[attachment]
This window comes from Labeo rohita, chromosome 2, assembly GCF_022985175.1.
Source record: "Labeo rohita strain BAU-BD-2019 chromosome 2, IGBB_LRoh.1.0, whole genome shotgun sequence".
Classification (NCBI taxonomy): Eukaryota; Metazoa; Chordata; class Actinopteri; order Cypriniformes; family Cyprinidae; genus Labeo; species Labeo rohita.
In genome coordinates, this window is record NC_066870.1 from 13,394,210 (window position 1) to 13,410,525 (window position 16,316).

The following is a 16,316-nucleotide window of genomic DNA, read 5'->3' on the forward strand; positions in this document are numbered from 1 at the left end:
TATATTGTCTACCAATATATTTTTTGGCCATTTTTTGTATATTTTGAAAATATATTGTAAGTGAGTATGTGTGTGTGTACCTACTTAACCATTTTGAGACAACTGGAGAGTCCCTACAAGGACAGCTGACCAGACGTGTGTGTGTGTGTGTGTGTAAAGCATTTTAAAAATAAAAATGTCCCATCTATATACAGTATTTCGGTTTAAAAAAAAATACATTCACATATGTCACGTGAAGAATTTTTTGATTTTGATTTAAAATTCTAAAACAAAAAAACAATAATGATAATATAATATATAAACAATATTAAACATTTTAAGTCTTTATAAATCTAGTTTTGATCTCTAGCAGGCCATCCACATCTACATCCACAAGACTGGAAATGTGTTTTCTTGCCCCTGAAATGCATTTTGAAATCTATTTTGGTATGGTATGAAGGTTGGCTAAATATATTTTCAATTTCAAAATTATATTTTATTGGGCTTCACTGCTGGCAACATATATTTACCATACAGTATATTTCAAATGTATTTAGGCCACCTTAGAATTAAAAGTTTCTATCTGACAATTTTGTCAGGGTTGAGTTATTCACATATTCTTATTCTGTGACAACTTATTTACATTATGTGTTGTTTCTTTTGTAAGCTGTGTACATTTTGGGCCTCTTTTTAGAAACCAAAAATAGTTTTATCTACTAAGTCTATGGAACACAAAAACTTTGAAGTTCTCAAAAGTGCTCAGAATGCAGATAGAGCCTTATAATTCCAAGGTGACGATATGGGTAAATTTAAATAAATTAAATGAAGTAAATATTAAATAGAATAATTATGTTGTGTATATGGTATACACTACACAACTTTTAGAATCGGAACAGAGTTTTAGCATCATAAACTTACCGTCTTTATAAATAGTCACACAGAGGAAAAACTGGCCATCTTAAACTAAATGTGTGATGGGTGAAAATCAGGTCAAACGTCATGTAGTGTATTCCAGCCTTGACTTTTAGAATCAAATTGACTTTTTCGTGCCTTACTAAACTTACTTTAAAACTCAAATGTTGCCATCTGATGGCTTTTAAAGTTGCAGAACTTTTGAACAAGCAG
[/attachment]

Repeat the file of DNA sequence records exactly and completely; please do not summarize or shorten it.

This window comes from Labeo rohita, chromosome 2, assembly GCF_022985175.1.
Source record: "Labeo rohita strain BAU-BD-2019 chromosome 2, IGBB_LRoh.1.0, whole genome shotgun sequence".
Classification (NCBI taxonomy): Eukaryota; Metazoa; Chordata; class Actinopteri; order Cypriniformes; family Cyprinidae; genus Labeo; species Labeo rohita.
In genome coordinates, this window is record NC_066870.1 from 13,394,210 (window position 1) to 13,410,525 (window position 16,316).

The following is a 16,316-nucleotide window of genomic DNA, read 5'->3' on the forward strand; positions in this document are numbered from 1 at the left end:
TATATTGTCTACCAATATATTTTTTGGCCATTTTTTGTATATTTTGAAAATATATTGTAAGTGAGTATGTGTGTGTGTACCTACTTAACCATTTTGAGACAACTGGAGAGTCCCTACAAGGACAGCTGACCAGACGTGTGTGTGTGTGTGTGTGTAAAGCATTTTAAAAATAAAAATGTCCCATCTATATACAGTATTTCGGTTTAAAAAAAAATACATTCACATATGTCACGTGAAGAATTTTTTGATTTTGATTTAAAATTCTAAAACAAAAAAACAATAATGATAATATAATATATAAACAATATTAAACATTTTAAGTCTTTATAAATCTAGTTTTGATCTCTAGCAGGCCATCCACATCTACATCCACAAGACTGGAAATGTGTTTTCTTGCCCCTGAAATGCATTTTGAAATCTATTTTGGTATGGTATGAAGGTTGGCTAAATATATTTTCAATTTCAAAATTATATTTTATTGGGCTTCACTGCTGGCAACATATATTTACCATACAGTATATTTCAAATGTATTTAGGCCACCTTAGAATTAAAAGTTTCTATCTGACAATTTTGTCAGGGTTGAGTTATTCACATATTCTTATTCTGTGACAACTTATTTACATTATGTGTTGTTTCTTTTGTAAGCTGTGTACATTTTGGGCCTCTTTTTAGAAACCAAAAATAGTTTTATCTACTAAGTCTATGGAACACAAAAACTTTGAAGTTCTCAAAAGTGCTCAGAATGCAGATAGAGCCTTATAATTCCAAGGTGACGATATGGGTAAATTTAAATAAATTAAATGAAGTAAATATTAAATAGAATAATTATGTTGTGTATATGGTATACACTACACAACTTTTAGAATCGGAACAGAGTTTTAGCATCATAAACTTACCGTCTTTATAAATAGTCACACAGAGGAAAAACTGGCCATCTTAAACTAAATGTGTGATGGGTGAAAATCAGGTCAAACGTCATGTAGTGTATTCCAGCCTTGACTTTTAGAATCAAATTGACTTTTTCGTGCCTTACTAAACTTACTTTAAAACTCAAATGTTGCCATCTGATGGCTTTTAAAGTTGCAGAACTTTTGAACAAGCAG